PRC – whose team is 50 percent people of colour, according to Picquet – held a company-wide call to discuss diversity and inclusion and hear employee feedback. It is also implementing a self-selected committee where employees can address their issues, as well as hiring an external consultant to come in and help them identify blind spots.
These companies think that they’re going to be able to do this overnight and that’s not possible.
Karla Otto had its own reckoning in recent weeks. At an in-office summer happy hour, which employees in the New York office frequently refer to as “Beer O’Clock,” an office manager at the company allegedly used a racial slur against Black people and a slur against gay people in a story she was telling another coworker, according to several people in the office.
“The disturbing incident alleged above was first conveyed to senior leadership of Karla Otto New York during a team call the afternoon of Friday, June 12, 2020,” said a spokesperson for the firm, adding that the company has a zero-tolerance policy for discriminatory and racist language and that the employee in question was no longer at the company.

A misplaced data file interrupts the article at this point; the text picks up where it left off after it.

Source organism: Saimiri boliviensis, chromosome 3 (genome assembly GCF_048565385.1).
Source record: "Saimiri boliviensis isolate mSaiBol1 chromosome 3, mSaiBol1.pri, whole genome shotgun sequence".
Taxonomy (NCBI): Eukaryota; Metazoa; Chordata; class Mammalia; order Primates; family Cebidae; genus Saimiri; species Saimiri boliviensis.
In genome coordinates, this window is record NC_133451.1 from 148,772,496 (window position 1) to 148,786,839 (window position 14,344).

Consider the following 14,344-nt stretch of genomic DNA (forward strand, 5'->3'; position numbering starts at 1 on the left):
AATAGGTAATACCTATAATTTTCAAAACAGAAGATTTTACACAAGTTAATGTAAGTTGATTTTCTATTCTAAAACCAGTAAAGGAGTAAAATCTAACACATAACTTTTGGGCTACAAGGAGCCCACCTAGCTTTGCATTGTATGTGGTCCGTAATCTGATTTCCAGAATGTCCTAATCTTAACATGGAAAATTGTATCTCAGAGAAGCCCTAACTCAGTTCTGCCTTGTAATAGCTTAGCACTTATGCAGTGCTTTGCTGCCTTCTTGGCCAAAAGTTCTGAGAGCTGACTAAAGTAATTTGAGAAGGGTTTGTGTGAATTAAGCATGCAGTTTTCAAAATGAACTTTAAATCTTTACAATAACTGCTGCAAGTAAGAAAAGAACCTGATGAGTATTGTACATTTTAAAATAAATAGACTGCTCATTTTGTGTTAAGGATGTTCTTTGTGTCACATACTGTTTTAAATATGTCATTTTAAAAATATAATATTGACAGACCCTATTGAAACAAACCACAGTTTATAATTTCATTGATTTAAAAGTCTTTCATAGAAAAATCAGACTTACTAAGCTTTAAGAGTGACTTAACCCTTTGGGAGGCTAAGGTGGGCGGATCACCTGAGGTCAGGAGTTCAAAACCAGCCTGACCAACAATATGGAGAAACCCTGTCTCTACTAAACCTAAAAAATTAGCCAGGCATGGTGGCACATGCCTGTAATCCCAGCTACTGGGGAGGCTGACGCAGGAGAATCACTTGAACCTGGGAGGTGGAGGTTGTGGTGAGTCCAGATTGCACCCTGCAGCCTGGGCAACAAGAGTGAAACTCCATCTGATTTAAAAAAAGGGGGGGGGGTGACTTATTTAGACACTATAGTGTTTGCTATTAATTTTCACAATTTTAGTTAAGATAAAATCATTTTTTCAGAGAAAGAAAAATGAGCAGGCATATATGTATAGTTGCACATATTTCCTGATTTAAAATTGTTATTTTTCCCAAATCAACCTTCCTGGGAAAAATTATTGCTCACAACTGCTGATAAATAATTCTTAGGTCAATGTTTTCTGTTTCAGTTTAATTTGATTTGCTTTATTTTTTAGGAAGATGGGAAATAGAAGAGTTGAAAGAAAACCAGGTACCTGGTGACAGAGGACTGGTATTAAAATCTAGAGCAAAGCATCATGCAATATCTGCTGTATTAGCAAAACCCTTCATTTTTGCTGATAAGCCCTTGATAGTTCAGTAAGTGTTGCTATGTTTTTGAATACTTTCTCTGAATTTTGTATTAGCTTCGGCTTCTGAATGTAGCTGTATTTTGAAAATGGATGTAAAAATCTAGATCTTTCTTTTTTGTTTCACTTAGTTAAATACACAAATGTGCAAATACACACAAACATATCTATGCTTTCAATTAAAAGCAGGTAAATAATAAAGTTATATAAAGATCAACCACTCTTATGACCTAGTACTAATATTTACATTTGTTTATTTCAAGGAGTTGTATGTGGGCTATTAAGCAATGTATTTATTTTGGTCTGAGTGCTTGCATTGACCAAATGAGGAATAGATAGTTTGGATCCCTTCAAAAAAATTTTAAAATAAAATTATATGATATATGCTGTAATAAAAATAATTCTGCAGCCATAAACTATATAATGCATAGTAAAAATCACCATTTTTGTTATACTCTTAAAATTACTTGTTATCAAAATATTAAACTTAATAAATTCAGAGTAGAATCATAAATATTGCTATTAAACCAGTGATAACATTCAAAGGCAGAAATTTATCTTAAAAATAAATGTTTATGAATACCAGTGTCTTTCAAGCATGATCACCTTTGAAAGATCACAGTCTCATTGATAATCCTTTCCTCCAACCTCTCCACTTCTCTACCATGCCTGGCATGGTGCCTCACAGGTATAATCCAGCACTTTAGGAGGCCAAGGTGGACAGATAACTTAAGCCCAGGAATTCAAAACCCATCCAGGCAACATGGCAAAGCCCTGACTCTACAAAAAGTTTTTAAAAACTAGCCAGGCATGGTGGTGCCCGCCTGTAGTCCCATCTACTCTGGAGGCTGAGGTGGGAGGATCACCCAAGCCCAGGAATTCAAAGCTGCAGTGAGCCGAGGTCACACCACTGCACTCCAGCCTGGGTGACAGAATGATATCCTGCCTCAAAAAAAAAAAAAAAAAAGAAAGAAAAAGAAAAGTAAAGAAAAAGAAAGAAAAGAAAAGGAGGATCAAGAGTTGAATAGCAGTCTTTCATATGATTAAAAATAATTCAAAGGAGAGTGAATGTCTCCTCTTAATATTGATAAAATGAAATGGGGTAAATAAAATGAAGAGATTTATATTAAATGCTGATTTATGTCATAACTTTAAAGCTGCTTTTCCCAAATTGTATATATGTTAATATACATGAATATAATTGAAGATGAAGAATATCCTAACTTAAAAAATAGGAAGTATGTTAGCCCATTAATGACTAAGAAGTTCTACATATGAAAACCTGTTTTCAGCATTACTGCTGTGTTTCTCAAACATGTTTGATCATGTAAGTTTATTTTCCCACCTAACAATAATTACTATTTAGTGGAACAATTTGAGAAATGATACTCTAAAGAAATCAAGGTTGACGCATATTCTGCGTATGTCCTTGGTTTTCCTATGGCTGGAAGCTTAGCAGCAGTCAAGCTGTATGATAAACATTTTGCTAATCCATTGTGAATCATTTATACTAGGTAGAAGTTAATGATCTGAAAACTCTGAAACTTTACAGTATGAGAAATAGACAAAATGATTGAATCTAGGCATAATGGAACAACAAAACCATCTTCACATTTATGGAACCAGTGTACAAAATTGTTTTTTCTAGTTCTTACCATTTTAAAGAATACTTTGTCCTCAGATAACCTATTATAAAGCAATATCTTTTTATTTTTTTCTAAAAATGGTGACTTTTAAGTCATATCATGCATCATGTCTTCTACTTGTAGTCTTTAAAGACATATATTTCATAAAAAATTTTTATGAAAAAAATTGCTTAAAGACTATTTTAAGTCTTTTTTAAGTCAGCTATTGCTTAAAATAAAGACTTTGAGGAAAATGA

Karla Otto – whose team is 32 percent people of colour, 15 percent of whom are Black – is creating a diversity-focused curriculum to educate team members and offer tools to address instances of racism and implicit bias in the workplace and in their own lives, the spokesperson said.
Employees say they did not approach the company’s human resources department about allegedly racist incidents at their firms either because it didn’t exist, was under-staffed or existed in another office.
Karla Otto said that the company has a global human resources team as well as market-specific support. “Open discussions with employees over the past few weeks compounded by allegations disclosed in the reporting of this story have led us to take a hard look at our organisation,” a spokesperson for the company wrote in an email to BoF. “In addition to strengthening the HR resources in the US, we are committed to ensuring that our staff members have a safe space to provide feedback and report any incidents of racist, homophobic or other inappropriate behaviour experienced in the workplace.”
Though fashion PR tends to be significantly more diverse than PR firms in other sectors based on the data reported by the Bureau of Labor Statistics and the agencies themselves, simply hiring employees of colour is not the same thing as real inclusion.
“The first thing that comes to mind for most organisations is talent acquisition, but that should be the very last step of the initiative,” Mason Donovan, managing partner at The Dagoba Group, a diversity consultancy that has worked with fashion clients such as PVH Corp., wrote in an email. “Organisations should take time up front to create a more inclusive culture so when they have a more diverse recruitment effort, it will be met with a culture that is ready and able to fully welcome the voice of a more diverse team.”